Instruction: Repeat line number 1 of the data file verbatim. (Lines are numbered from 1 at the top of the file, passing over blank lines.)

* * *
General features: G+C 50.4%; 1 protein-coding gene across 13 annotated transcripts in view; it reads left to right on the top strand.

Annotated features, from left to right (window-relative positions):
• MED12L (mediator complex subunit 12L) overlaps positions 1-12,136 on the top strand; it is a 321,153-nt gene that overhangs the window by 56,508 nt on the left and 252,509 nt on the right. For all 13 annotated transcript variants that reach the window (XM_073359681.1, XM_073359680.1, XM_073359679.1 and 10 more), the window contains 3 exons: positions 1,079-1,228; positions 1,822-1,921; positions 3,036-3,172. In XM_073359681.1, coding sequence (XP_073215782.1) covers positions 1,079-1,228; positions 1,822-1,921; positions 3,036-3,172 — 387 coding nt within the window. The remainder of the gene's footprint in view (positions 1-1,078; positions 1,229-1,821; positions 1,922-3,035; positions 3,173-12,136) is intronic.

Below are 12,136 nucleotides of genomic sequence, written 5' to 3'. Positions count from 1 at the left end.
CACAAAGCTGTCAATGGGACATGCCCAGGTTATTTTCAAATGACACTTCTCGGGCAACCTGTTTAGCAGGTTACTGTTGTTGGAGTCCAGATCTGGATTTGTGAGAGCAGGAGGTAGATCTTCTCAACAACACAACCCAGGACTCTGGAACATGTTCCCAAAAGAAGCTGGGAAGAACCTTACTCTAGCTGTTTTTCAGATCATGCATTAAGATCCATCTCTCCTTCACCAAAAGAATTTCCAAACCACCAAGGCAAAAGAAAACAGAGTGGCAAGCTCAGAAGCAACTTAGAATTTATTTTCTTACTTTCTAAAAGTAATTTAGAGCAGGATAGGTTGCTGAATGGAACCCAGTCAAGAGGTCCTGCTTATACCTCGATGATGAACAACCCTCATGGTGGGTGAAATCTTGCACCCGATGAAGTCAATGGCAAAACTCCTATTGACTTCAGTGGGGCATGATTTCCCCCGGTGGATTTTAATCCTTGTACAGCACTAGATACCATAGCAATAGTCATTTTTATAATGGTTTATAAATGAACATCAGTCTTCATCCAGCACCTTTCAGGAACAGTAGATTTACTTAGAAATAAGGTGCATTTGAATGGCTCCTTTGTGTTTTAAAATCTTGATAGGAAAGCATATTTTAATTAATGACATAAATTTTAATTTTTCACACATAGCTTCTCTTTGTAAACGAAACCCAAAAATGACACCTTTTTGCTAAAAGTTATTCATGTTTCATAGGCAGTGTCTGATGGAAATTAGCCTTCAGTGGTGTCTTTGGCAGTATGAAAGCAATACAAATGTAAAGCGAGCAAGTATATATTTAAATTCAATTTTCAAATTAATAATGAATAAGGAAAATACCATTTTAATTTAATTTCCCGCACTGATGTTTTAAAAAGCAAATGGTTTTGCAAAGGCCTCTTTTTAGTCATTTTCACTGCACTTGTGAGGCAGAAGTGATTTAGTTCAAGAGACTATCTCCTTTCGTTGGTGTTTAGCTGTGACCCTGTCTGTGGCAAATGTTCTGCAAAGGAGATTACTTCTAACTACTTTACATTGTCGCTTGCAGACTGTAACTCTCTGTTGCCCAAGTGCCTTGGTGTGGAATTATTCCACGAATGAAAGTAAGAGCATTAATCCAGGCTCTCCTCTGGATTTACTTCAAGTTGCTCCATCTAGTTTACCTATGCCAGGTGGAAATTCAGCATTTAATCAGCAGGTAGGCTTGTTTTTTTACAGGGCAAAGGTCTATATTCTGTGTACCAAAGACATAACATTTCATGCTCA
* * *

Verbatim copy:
General features: G+C 50.4%; 1 protein-coding gene across 13 annotated transcripts in view; it reads left to right on the top strand.